by Robin Mahaffeyby Bruce Milletto
for Health: Coffee with Care
Vermonters Pitch in to Prevent Cervical Caner
by Monica Mead, Times Argus
In developing nations, cervical cancer is the number
one cancer causing death of women. "There's more breast
cancer," said August Burns, "but cervical cancer kills
It's a fact made all the more poignant given the simplicity of
its detection - through a simple PAP exam.
for Health works to detect and treat cervical
cancer in coffee-growing nations through screening campaigns.
Since 1996, it has seen over 10,000 women, mostly small coffee
Some make the journey on foot for days, sleeping on mattresses
outside the clinic until dawn. For many, the non-profit becomes
their first link in the healthcare chain. No one is turned away.
"We will see 1,000 women in a week," said Burns, Grounds
for Health Executive Director. "It's a sea of women."
"We believe that a healthy community starts with healthy
Marcela Pino, Program Coordinator, pointing out that in emergent
countries, 50 percent of children under the age of five who lose
their mother will not survive.
It was a fact unknown to Dan Cox, who spent time in coffee-growing
countries purchasing beans for his coffee extraction and testing
business, Burlington's Coffee Enterprises.
In fall of 1996, Cox invited long-time family friend Dr. Francis
Fote along to Mexico for the ride. "I basically told him,
'Look, I'm going to be there on business, so you're on your own.'"
Fote, a retired gynecologist, was naturally drawn to the local
hospital. A seasoned medico, he was appalled at the lack of resources
and follow-up for PAP exams which detect cervical cancer's earliest
indicator, HPV, or human papilloma virus.
Grounds for Health was born.
Back home, Cox and Fote enlisted medical volunteers, conducting
clinical trips into rural Oaxaca using their own funds for four
years. They set up the organization's first clinic in Pochutla.
Sites in Veracruz, Guatemala, and Chiapas followed.
The specialty coffee industry has since been especially generous
to Grounds for Health with a donor list that reads like a coffee
world "who's who."
"It's rare to find an industry that is so excited and interested
in bringing health to the community they work with," said
Cervical cancer detection through PAP exams had been rote in
Mexico for 20 years, yet the mortality rate remained unchanged,
said Dr. Emma Ottolenghi. Exams were conducted, but tissue samples
were ignored or thrown away.
Working with the Mexican government as much as possible, Grounds
for Health empowers coffee cooperatives - non-profit organizations
comprising small, regional coffee growers - to train medical
staff and improve quality of care.
"We can't just stop at the PAP smears," Ottolenghi said. "You've
got to see that they have follow-up," a piece of the puzzle
for which she credits Grounds for Health.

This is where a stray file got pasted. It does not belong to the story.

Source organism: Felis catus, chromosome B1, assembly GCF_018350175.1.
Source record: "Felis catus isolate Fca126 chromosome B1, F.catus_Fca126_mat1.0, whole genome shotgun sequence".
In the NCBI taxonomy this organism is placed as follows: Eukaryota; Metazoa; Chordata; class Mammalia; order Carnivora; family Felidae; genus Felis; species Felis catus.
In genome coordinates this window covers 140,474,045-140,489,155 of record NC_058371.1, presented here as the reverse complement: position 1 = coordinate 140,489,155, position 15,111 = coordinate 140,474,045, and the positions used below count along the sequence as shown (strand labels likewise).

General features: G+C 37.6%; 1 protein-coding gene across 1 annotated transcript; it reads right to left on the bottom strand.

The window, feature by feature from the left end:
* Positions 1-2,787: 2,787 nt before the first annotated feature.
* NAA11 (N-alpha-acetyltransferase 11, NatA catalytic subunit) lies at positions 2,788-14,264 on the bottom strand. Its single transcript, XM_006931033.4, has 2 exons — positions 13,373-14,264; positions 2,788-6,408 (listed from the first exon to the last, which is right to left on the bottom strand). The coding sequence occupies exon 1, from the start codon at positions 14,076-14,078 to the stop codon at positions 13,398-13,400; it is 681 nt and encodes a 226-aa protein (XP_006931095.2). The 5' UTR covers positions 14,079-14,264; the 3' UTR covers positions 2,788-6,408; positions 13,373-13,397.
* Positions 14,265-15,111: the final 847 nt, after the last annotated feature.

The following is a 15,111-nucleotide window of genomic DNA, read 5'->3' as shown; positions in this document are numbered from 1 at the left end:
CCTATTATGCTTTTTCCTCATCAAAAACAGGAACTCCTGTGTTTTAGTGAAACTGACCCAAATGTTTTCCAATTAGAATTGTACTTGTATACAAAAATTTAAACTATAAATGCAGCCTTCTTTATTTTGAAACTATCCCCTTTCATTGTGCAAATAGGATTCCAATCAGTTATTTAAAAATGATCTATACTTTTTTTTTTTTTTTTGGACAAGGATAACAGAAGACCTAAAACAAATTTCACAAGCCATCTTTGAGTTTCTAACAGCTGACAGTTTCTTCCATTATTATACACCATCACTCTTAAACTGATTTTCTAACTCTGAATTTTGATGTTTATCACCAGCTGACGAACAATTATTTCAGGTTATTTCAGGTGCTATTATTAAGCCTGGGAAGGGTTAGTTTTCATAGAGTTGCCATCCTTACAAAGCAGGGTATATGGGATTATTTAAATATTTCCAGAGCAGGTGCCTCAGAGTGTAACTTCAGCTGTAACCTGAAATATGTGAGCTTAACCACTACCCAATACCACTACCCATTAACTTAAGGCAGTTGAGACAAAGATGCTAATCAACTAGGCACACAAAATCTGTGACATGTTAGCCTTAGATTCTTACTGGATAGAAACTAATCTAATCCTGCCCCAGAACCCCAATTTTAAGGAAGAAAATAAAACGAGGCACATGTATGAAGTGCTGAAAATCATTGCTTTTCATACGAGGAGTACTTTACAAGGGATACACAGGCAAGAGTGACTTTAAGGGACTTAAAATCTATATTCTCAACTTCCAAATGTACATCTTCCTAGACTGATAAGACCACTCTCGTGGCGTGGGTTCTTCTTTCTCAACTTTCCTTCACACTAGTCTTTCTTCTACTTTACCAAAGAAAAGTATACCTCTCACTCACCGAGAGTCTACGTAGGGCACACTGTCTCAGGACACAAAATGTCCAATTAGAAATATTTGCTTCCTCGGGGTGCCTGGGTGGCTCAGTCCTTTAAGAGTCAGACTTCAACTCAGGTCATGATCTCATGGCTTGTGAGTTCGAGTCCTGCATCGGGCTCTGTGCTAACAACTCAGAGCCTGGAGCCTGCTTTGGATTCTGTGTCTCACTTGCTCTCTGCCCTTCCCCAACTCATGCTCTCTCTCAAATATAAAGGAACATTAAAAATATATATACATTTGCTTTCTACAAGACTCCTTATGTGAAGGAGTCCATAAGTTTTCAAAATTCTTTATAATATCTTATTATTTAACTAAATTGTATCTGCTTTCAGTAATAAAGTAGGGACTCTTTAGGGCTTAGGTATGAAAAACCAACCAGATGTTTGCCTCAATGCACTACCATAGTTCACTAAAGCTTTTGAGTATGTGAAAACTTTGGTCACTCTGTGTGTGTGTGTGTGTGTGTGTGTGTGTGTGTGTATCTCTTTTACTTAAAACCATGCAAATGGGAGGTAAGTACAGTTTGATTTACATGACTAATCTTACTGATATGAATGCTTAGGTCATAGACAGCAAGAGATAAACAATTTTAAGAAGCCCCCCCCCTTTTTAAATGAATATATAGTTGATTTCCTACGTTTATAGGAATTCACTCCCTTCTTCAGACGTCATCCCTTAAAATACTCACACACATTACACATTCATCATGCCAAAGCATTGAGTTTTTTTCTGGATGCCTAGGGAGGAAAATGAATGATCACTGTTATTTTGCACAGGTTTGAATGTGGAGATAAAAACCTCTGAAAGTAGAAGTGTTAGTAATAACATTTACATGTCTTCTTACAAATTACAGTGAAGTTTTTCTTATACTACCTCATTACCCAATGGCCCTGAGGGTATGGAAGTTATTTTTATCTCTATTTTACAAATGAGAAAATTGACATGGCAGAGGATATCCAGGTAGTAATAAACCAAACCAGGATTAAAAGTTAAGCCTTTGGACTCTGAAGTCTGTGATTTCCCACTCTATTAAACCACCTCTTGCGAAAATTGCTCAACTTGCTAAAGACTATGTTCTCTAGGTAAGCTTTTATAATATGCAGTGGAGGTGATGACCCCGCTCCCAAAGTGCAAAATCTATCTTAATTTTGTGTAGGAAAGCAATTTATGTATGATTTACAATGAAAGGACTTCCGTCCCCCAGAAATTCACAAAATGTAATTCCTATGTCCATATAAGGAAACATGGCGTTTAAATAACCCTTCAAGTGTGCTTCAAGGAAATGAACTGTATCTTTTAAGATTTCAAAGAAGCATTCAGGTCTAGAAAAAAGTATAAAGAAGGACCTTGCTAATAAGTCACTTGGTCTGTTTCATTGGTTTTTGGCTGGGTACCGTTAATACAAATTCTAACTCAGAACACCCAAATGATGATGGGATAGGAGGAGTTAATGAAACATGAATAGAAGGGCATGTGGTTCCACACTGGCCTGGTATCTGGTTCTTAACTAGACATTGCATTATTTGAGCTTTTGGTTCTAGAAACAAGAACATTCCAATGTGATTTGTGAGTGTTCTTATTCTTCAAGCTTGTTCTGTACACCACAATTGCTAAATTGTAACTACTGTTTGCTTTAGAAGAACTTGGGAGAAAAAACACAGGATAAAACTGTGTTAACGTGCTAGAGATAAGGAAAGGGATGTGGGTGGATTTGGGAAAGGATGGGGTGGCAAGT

Born in Italy and Ecuador-raised, Ottolenghi's focus on women's
health with international organizations includes work with the
World Health Organization. Modestly, the retired Waterbury physician
admits to being one of the self-described "mothers" of
the Vermont Women's Health Center.
In Oaxaca, she conducted workshops for doctors, nurses, and auxiliary
staff, focusing on practitioner-to-patient communication.
Ottolenghi also performed hundreds of examinations in makeshift
exam rooms, using headlamps for light and putting paper over
windows to keep out the curious.
"It's not such a complicated thing to take PAP smears," she
said, "though PAP smears by themselves will not cure cancer."
Specialized volunteers like Fletcher Allen Health Care cytotechnologists
Tim St. John and Susan Warren (trained to detect abnormalities
in tissue samples on slides) were needed to read slides on-site.
With microscopes in tow ("baggage checkers had a hard time
understanding what they were," said St. John), they endured
12-hour days fueled with water and Power Bars, targeting 600
to 800 slides over five days. In spite of the grind, they found
the work rewarding.
"Here in the hospital we don't always know what happens
(after we read the slide)," Warren said. "This was
totally foreign and new."
Both technicians now develop lab procedure for the Mexican sites.
St. John also screens and organizes volunteers while Warren is
self-described "supply master" for future trips.
With what Burns calls a revolution on the horizon, Grounds for
Health will employ new World Health Organization protocol for
cervical cancer detection.
A low-cost, low-tech version of an HPV test already used in the
U.S. is in final testing. With partial funding by the Gates Foundation,
the swab test, due in 2008, should supplant PAP exams as the
first indicator of HPV.
The majority of PAP exams will be eliminated translating to a
less stressful, less costly procedure - a boon for women and
developing countries with limited resources.
With a 15-percent rate of lost follow-up for every step of cervical
cancer care in Mexico, Burns hopes the new test will make exam
and diagnosis a one-step process.
Until then, Grounds for Health will keep educating, building
on the pride of small farmers, and expanding their health network.
Nicaragua, which has the world's third-highest rate of cervical
cancer, is their next target.
"There are so many problems in the world and we ask 'how
do we fix this,'" Burns said, hands spread in exasperation. "We
can fix this - it's important to fix and it's worth fixing."